This section is from the book "The Gardener's Monthly And Horticulturist V23", by Thomas Meehan. See also: Four-Season Harvest: Organic Vegetables from Your Home Garden All Year Long.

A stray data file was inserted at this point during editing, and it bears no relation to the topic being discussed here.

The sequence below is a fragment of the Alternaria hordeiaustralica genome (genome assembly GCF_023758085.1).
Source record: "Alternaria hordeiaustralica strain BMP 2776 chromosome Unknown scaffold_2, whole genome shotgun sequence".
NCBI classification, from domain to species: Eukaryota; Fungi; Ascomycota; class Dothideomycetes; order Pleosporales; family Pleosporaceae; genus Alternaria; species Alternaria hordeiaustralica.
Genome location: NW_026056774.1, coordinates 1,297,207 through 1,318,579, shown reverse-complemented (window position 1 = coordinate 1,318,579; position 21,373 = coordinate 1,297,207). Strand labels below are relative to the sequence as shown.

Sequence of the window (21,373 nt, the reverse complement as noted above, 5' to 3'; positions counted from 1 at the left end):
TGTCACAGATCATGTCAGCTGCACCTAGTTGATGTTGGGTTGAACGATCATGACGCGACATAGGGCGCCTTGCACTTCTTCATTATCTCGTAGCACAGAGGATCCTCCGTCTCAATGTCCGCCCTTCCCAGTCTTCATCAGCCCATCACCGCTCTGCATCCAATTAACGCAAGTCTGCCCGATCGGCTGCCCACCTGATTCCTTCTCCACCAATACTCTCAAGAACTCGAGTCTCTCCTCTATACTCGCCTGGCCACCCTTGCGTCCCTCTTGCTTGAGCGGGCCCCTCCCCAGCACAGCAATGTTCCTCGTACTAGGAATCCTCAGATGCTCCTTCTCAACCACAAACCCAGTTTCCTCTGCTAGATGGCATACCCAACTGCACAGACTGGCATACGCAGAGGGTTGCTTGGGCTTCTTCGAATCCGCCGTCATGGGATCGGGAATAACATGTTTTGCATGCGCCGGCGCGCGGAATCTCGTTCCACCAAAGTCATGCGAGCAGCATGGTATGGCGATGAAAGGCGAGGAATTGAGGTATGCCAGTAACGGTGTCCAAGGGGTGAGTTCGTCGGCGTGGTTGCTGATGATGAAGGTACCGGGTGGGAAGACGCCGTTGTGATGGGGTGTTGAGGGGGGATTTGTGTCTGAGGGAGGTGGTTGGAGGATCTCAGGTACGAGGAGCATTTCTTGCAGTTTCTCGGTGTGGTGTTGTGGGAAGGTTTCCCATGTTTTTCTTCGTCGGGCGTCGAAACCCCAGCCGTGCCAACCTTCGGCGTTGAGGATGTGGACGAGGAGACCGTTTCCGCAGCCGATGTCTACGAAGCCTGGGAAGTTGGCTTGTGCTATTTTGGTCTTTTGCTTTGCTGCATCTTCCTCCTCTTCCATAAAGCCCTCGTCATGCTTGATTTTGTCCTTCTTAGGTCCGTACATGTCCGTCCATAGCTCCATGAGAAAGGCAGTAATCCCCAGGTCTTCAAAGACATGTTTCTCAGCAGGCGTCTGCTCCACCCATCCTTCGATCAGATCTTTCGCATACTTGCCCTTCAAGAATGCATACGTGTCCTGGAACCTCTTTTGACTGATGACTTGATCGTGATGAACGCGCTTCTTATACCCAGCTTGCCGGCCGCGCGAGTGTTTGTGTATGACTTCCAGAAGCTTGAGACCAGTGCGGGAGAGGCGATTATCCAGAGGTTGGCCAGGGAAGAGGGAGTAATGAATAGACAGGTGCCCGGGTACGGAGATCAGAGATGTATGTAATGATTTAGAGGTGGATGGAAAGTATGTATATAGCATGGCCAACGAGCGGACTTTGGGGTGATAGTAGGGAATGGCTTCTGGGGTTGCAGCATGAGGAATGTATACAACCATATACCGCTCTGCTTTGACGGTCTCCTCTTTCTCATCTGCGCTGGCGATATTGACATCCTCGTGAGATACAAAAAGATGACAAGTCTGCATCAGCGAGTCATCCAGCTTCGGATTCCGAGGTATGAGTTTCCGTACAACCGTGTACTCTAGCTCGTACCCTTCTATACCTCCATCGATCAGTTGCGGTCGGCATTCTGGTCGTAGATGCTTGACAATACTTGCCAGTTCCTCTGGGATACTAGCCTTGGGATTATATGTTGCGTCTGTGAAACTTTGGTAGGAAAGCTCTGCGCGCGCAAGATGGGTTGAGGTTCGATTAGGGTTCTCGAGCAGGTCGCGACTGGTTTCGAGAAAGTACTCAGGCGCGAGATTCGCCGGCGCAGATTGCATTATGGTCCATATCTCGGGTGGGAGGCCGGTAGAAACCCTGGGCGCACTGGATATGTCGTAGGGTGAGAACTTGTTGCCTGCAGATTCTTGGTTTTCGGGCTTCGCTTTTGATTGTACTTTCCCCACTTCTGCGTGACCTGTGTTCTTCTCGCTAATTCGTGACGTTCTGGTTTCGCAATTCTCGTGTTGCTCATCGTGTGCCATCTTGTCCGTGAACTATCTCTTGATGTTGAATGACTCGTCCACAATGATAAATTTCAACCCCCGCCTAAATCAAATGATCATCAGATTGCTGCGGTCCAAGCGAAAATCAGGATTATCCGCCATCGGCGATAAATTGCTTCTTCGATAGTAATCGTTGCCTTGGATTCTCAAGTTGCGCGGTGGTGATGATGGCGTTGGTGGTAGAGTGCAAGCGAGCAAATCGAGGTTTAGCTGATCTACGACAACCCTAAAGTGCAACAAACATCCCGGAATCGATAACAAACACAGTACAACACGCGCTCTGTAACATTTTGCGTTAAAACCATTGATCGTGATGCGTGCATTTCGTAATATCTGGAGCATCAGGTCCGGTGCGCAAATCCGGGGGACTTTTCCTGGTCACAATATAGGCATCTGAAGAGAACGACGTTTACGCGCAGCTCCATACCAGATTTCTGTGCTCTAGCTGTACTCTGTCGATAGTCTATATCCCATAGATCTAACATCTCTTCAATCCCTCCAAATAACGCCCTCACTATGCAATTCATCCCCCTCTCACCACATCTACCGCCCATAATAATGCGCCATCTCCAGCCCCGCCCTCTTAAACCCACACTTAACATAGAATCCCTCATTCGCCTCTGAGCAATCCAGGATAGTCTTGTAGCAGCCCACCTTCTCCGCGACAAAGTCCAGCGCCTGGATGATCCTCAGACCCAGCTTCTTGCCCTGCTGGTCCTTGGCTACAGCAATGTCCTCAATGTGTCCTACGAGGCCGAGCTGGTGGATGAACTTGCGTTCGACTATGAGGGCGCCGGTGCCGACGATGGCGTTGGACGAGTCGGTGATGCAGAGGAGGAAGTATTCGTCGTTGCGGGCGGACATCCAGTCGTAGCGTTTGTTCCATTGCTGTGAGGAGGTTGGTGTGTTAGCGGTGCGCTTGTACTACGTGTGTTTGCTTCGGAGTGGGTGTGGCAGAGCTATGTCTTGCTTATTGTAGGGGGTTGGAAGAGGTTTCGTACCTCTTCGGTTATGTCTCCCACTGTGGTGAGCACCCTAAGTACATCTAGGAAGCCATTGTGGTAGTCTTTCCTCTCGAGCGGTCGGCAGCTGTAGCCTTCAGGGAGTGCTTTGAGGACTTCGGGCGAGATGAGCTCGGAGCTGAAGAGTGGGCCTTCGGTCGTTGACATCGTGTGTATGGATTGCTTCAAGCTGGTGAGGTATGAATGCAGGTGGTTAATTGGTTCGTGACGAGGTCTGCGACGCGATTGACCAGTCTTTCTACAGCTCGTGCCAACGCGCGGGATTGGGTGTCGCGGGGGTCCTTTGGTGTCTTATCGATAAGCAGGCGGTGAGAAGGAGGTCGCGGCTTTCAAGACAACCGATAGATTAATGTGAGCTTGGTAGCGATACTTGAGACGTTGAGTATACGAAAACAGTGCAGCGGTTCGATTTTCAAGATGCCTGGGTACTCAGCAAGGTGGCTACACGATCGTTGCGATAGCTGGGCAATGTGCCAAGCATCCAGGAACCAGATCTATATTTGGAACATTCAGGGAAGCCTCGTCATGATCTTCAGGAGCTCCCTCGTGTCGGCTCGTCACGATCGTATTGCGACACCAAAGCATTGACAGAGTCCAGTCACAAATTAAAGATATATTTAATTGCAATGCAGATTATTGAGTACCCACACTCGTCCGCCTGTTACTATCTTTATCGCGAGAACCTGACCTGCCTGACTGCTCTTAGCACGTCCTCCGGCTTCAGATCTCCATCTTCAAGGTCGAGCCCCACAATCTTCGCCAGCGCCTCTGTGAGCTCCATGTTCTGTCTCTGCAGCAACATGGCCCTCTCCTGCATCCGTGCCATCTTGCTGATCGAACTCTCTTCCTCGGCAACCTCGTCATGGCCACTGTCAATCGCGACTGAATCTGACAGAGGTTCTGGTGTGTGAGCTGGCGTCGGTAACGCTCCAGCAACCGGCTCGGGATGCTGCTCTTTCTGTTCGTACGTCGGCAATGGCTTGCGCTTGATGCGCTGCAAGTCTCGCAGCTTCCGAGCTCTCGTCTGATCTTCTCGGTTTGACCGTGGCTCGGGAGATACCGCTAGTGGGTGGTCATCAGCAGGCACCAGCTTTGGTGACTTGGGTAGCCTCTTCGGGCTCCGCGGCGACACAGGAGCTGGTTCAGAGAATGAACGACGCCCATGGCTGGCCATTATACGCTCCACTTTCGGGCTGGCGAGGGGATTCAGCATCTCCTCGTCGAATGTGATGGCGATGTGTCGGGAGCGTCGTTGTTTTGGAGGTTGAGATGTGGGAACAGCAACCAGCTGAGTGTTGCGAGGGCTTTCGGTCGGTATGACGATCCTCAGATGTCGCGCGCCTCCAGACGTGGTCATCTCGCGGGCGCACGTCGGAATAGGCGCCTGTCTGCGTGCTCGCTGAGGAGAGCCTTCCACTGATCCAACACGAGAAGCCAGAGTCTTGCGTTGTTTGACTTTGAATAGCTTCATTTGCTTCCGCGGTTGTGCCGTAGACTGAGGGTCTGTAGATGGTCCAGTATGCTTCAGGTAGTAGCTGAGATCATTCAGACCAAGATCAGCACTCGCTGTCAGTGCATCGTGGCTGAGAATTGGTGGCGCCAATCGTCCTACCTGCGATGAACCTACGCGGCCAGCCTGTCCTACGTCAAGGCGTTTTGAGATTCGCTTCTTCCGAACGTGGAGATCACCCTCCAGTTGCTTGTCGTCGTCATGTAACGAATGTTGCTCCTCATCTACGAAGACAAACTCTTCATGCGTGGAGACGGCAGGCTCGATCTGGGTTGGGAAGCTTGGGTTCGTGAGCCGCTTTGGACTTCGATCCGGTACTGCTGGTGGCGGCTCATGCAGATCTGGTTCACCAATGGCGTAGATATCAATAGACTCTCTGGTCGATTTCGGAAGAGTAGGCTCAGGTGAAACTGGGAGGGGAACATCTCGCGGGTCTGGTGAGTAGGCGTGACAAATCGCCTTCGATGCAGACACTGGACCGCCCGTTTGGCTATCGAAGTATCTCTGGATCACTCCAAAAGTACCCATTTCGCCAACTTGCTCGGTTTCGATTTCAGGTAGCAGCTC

It is generally supposed to be a sport from Adiantum scutum. I cannot at present remember whether I have ever written to raise the question in the Journal of Horticulture whether it is not really the barren form of Adiantum scutum. The original plant was found in a sugar plantation belonging to a Mr. Farley either in Jamaica or Barbadoes, I believe, but I am speaking without notes before me. I remember one of the first, if not the first, plant in England belonged to a cousin of mine, Mr. Miles at Marlborough, and I once saw decided fertile fronds on a plant which was identical with scutum. Several seedlings were raised by Messrs. Veitch, of Exeter, from spores of this or other fertile fronds, but they always reverted to scutum. Many ferns have both fertile and barren fronds on the same plants - take Blech-num boreale, for instance, and Pteris. What I wish to ask fern-growers is, have they ever seen any true plants of Adiantum Farleyense with spores on the back of the fronds, and have they ever seen barren fronds on Adiantum scutum? - Cor. of Journal of Horticulture.